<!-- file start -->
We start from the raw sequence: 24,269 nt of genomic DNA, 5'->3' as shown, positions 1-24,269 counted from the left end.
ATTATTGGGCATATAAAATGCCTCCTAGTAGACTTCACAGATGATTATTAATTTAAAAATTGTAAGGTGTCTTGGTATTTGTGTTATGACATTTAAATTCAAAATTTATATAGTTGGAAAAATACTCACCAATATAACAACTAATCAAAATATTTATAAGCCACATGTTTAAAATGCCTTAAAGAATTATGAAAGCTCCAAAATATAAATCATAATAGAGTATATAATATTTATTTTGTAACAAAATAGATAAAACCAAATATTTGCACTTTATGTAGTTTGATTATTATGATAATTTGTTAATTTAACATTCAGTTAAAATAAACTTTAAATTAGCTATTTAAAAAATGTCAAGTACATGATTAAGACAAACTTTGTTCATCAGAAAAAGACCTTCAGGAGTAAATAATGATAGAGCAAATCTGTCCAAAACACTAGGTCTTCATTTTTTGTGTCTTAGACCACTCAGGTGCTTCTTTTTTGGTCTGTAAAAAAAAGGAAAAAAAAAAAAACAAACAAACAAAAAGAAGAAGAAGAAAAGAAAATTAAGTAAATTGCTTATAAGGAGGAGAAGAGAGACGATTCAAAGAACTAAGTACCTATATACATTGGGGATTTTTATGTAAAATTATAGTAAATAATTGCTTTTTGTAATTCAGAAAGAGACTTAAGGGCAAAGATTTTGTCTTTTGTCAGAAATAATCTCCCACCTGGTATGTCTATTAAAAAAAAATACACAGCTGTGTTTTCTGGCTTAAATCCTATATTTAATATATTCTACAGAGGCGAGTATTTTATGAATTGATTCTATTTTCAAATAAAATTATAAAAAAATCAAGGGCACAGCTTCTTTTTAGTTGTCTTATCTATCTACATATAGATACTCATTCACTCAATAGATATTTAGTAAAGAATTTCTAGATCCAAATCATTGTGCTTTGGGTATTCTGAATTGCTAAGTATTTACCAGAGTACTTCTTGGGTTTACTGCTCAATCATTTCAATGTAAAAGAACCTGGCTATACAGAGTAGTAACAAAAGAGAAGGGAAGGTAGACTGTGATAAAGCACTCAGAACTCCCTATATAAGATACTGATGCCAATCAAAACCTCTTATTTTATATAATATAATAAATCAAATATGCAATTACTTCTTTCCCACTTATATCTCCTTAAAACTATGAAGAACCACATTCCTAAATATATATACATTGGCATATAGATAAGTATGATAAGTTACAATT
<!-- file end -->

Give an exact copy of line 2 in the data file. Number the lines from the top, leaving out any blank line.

ATTATTGGGCATATAAAATGCCTCCTAGTAGACTTCACAGATGATTATTAATTTAAAAATTGTAAGGTGTCTTGGTATTTGTGTTATGACATTTAAATTCAAAATTTATATAGTTGGAAAAATACTCACCAATATAACAACTAATCAAAATATTTATAAGCCACATGTTTAAAATGCCTTAAAGAATTATGAAAGCTCCAAAATATAAATCATAATAGAGTATATAATATTTATTTTGTAACAAAATAGATAAAACCAAATATTTGCACTTTATGTAGTTTGATTATTATGATAATTTGTTAATTTAACATTCAGTTAAAATAAACTTTAAATTAGCTATTTAAAAAATGTCAAGTACATGATTAAGACAAACTTTGTTCATCAGAAAAAGACCTTCAGGAGTAAATAATGATAGAGCAAATCTGTCCAAAACACTAGGTCTTCATTTTTTGTGTCTTAGACCACTCAGGTGCTTCTTTTTTGGTCTGTAAAAAAAAGGAAAAAAAAAAAAACAAACAAACAAAAAGAAGAAGAAGAAAAGAAAATTAAGTAAATTGCTTATAAGGAGGAGAAGAGAGACGATTCAAAGAACTAAGTACCTATATACATTGGGGATTTTTATGTAAAATTATAGTAAATAATTGCTTTTTGTAATTCAGAAAGAGACTTAAGGGCAAAGATTTTGTCTTTTGTCAGAAATAATCTCCCACCTGGTATGTCTATTAAAAAAAAATACACAGCTGTGTTTTCTGGCTTAAATCCTATATTTAATATATTCTACAGAGGCGAGTATTTTATGAATTGATTCTATTTTCAAATAAAATTATAAAAAAATCAAGGGCACAGCTTCTTTTTAGTTGTCTTATCTATCTACATATAGATACTCATTCACTCAATAGATATTTAGTAAAGAATTTCTAGATCCAAATCATTGTGCTTTGGGTATTCTGAATTGCTAAGTATTTACCAGAGTACTTCTTGGGTTTACTGCTCAATCATTTCAATGTAAAAGAACCTGGCTATACAGAGTAGTAACAAAAGAGAAGGGAAGGTAGACTGTGATAAAGCACTCAGAACTCCCTATATAAGATACTGATGCCAATCAAAACCTCTTATTTTATATAATATAATAAATCAAATATGCAATTACTTCTTTCCCACTTATATCTCCTTAAAACTATGAAGAACCACATTCCTAAATATATATACATTGGCATATAGATAAGTATGATAAGTTACAATT